On the 15th of December I gave a talk during the ‘Night of Conflict‘ in The Hague (NL). It was part of the Hague Talks section of the event and I tried to give a closer look at how I view Afghanistan and the contradictions that I have within me regarding the country I am originally from. A video of the talk is available on YouTube, click here to watch it.
For those who want to read it, here’s the full text:
A while ago someone posted the assignment they gave during their creative writing class on social media, the assignment was to write a short poem starting with the words ‘Where I’m from…’. After seeing that post I decided to give it a try. The following sentences flew out of my mind and landed on the paper:
‘Where I’m from it feels like war awaits on the corner of every street
while unconditional love is ready to sweep you of your feet,
it feels like a warm hug on a cold winter’s night,
and like a stab in the back when you didn’t even want to fight.
Where I’m from it feels like the long lasting peace we never had.’
I contradict myself a lot when it comes to Afghanistan. I will share beautiful pictures of the country with my friends and describe how amazing the nature is or tell stories about the historic sites but the next day you can easily find me at a protest in the Netherlands against the deportation of Afghan refugees. How does one talk about the negative aspects of a country in conflict without diminishing its beauty? If someone were to ask me if Afghanistan is safe I would reply with a loud and clear ‘No’. If that person then offered me a ticket to fly to the country I would say ‘Thank You’, grab the ticket and go.I have always wondered why I feel such a strong connection with Afghanistan even though I have spent most of my life in the Netherlands. What I know is that growing up I never connected with the sentence ‘There’s no place like home’ until I went back to Afghanistan for the first time and felt as if a missing piece of the puzzle just fell in its spot and I understood what home feels like.
Yes the streets of Kabul are full of dust and chaos but during my first visit there I could only think: these are my streets, this is my chaos. This is my traffic light which keeps on changing lights but nobody really cares and just views it as an option. I honestly felt an incredible connection with everything.
When I go to Afghanistan I spent most of my time in the city of Herat, which is where my parents were born and where most of my family lives. For me Herat feels a bit less chaotic than Kabul and I have a better illusion of safety there. I call it an illusion of safety because it’s evident that Afghanistan as a country is unsafe, just one search online will reveal that. Even with so many reports being available and quite clear regarding the security situation of Afghanistan there’s s still this notion which states that there are internal safe zones within the country. This is used as some sort of justification when deporting Afghan refugees back to Afghanistan, because the place where they are from is considered to be a safe zone or they are told that they can also consider moving to a safe zone within the country. I can’t wrap my head around this idea specially because recently a so called safe zone of Afghanistan was attacked from different points by the Taliban forcing many to flee while others lost their lives to the violence. The idea of something like a safe zone within a country in conflict just sounds contradictory and does not seem like something which can last for long. All these safe zones are temporary, they don’t exists because the government of Afghanistan and foreign forces are so strong and keep the areas safe. No, these safe zones exists by the grace of the Taliban and other militants who just haven’t made the decision to attack yet but the moment they do attack the damage is heavy and mostly irreversible.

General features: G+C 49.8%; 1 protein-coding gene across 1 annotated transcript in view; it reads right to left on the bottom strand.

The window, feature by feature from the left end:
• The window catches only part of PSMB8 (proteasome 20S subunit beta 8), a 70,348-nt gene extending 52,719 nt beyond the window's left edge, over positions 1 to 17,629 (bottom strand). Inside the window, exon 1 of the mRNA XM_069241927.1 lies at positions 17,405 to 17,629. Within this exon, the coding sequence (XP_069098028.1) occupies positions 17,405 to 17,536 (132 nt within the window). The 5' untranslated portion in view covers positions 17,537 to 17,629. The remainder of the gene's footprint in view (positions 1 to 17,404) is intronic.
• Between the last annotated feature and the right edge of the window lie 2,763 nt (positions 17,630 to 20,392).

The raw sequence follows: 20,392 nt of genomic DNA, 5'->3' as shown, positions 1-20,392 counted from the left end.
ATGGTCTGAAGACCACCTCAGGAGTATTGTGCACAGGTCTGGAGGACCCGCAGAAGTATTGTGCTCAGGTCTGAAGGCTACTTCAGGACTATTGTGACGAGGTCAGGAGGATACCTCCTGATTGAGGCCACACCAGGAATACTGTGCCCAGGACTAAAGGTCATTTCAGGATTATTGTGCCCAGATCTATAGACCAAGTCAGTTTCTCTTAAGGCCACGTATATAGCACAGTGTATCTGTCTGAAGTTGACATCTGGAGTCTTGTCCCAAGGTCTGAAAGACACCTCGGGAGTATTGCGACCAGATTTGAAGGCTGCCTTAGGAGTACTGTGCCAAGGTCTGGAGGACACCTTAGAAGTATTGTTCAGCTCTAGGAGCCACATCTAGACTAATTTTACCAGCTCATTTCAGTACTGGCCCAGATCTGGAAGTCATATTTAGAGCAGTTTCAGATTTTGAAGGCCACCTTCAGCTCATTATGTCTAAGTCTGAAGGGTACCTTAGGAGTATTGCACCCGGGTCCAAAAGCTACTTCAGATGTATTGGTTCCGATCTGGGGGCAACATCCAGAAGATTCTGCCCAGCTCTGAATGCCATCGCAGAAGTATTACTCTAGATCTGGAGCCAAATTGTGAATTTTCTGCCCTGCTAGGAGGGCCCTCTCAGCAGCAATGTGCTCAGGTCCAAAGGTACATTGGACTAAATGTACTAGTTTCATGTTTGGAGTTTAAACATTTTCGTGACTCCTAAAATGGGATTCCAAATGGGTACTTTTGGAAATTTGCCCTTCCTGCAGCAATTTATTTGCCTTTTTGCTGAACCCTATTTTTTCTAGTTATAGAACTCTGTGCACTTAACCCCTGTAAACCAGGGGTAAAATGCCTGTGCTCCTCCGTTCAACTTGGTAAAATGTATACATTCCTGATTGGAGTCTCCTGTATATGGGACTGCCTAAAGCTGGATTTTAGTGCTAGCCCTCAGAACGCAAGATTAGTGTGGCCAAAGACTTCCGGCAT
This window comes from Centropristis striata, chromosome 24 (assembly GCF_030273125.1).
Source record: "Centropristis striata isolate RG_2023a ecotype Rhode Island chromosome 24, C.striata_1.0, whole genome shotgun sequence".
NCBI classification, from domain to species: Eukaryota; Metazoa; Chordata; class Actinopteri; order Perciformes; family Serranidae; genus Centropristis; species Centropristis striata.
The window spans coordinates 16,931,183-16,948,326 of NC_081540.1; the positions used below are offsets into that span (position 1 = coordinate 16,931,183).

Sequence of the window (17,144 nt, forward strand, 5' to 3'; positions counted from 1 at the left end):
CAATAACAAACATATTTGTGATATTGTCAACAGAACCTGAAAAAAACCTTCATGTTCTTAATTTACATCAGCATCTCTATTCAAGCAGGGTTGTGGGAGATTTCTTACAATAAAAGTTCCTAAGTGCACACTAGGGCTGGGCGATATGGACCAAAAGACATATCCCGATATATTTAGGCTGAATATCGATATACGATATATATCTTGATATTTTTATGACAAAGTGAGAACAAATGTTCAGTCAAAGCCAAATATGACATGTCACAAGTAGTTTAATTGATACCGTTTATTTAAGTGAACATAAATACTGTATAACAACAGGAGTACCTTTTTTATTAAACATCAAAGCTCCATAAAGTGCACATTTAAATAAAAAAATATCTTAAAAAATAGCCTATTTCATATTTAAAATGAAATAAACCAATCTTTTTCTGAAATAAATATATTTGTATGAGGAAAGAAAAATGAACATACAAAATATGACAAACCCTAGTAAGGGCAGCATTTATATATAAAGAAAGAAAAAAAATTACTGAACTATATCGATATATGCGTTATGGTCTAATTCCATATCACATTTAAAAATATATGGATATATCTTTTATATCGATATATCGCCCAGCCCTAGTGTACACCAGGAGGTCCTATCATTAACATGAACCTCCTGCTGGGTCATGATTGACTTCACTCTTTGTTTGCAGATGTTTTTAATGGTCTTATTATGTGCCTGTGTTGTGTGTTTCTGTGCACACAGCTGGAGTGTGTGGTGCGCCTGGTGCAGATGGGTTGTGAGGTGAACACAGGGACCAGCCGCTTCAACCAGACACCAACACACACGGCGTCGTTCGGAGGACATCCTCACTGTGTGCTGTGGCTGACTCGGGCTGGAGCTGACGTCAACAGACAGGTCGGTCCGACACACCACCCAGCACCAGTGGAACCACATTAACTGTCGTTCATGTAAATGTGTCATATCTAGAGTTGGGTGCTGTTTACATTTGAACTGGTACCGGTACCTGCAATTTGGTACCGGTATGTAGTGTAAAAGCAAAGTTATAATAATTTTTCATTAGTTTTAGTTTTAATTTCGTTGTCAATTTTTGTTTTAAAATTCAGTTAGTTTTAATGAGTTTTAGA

So, knowing this why do I still want to go to Afghanistan? My husband who lives in the country and grew up there thinks that I am more or less crazy for my constant desire to trade the safety and security I enjoy in the Netherlands with Afghanistan. We always end up in conversations where I emphasize the beauty of the country and he keeps on pointing out the problematic aspects. Clearly, the moment I decide to go to Afghanistan I know the risks I am taking but I take them anyway and create my own illusion of safety just like every Afghan in the country, otherwise one won’t be able to do anything there and will just be paralyzed by fear.